Professional calligrapher Janet Smith shares some of her favourite tips from sitting comfortably to having a break from your calligraphy!
If you’re of a certain age, you may recognise that phrase, from the start of Listen With Mother, a 15 minute radio show filled with children’s stories and songs. Even if you don’t remember the programme, the phrase has slipped into everyday use. The idea of the calming voice was to get the pre-school children to sit quietly and get the most from the programme. (I’m not saying that was always what happened, but that was the intention!)
In calligraphy and in all creative pursuits, we’d do well to heed that advice. Our success in whatever we’re doing comes not only from the skills and the materials enabling the task in hand, but how we’ve prepared ourselves.
It’s really all about planning – planning to give yourself the best chance to get absorbed into your creative pursuit, with as much of your brainpower as possible focused on what you’re doing. This is expressed well in a British Army Adage used widely in business too, known as the 7 Ps.
Proper Prior Planning Prevents Painfully Poor Production
Much of what follows is common sense and you’ll know about it. As you have a read, I want you to be thinking “Do I really DO that? Or do I just recognise that it’s a good idea?”
So, if you’re sitting comfortably, I shall begin.
Not everyone has the luxury of their own studio space – but that doesn’t mean you don’t have your own space, even if it’s half the kitchen table, available only when supper’s finished.
When you’re settling down to do calligraphy, try and make sure that your space is dedicated to calligraphy. If you put that unpaid bill or that kitchenware magazine into your workspace, it’s going to distract you. Put it to one side and deal with it when you’re not doing calligraphy.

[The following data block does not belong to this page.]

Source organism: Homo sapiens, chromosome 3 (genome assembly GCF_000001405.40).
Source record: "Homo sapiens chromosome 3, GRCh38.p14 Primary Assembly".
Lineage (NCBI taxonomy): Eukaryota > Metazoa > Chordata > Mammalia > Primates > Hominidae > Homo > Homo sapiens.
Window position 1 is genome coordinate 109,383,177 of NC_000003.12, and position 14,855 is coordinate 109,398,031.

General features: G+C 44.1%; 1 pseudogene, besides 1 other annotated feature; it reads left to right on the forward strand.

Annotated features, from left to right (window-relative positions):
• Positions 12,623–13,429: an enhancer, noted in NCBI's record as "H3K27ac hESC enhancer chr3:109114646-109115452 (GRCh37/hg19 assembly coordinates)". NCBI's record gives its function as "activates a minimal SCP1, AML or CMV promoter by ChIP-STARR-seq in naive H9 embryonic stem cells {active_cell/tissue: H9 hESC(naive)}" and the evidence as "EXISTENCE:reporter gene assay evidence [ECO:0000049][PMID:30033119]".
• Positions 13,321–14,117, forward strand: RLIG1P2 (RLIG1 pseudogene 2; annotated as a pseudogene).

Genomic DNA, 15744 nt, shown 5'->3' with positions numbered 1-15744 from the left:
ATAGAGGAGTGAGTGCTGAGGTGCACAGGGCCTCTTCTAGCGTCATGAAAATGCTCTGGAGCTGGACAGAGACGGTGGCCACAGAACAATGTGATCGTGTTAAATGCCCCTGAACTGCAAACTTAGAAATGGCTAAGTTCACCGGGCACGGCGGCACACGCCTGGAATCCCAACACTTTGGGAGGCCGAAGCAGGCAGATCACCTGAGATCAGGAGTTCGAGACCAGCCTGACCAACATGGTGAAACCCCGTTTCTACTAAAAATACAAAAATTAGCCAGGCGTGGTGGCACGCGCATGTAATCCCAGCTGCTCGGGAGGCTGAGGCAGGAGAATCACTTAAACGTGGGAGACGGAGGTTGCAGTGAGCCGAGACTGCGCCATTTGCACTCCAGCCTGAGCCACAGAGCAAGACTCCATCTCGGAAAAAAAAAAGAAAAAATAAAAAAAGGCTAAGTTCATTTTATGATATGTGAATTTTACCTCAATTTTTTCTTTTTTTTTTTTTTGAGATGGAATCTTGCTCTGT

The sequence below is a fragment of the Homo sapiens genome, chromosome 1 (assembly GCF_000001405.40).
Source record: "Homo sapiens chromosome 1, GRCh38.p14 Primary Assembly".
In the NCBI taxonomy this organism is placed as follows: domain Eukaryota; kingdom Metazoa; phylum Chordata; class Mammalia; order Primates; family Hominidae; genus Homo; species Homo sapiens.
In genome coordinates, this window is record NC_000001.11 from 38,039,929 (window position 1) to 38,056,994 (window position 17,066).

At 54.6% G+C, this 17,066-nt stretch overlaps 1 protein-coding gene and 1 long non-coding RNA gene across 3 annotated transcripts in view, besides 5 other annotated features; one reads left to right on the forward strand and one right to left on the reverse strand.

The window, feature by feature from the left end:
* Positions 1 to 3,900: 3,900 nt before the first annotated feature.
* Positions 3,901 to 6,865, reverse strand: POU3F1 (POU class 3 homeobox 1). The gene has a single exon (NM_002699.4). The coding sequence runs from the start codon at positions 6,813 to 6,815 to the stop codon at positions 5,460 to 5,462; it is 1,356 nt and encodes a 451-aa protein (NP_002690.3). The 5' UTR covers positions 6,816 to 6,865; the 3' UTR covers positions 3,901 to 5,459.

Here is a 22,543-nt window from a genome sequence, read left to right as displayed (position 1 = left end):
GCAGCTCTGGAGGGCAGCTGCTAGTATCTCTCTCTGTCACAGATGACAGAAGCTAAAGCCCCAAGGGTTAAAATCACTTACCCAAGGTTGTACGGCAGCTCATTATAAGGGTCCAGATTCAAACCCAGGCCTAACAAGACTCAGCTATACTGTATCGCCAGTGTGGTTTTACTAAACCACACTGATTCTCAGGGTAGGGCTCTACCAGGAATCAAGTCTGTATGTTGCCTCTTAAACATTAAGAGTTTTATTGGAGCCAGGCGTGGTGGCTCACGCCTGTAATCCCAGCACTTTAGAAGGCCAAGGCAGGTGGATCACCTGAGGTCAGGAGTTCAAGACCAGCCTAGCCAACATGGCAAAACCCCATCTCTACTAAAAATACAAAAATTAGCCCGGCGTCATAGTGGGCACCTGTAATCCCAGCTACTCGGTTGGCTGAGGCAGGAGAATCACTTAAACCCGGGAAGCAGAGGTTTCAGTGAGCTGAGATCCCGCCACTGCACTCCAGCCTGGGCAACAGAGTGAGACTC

If you’re not comfortable, you won’t write at your best. One of my favourite calligraphy tutors used to say that her piano teacher told her that you play the piano with your feet. That wasn’t a critique of her style (!) but a comment that if you sit in a balanced way, with both feet flat on the floor, you’ll give your upper body the best chance of performing as you want it to.
This is so true for calligraphy. I do see people in workshops sitting scrunched up, legs crossed, head off to one side of their board. In most cases they’ve got so absorbed that they didn’t notice what they were doing, and appreciate the chance to untangle themselves. Occasionally people say they’re more comfortable like that – and that’s fine.
Try sitting so that your feet are comfortably on the floor in front of you, back is straight and your shoulders are parallel to the edge of the table.
Assuming that feels comfortable, think about how you can set yourself up to write with the minimum number of adjustments to this posture.
Have you noticed that when you’re absorbed into your lettering, you’re almost certainly not leaning on the back or arms or a chair, so the only bit we really care about for calligraphy is the seat of the chair.
It needs to be big enough and comfortable, and at the right height. And by right height, I mean the correct height relative to our writing surface.
Here’s a useful test – when you’re sitting properly, ready to write, put your right hand on your right ear – and you should just be able to brush across your writing surface with your elbow – that’s a good distance for comfortable writing.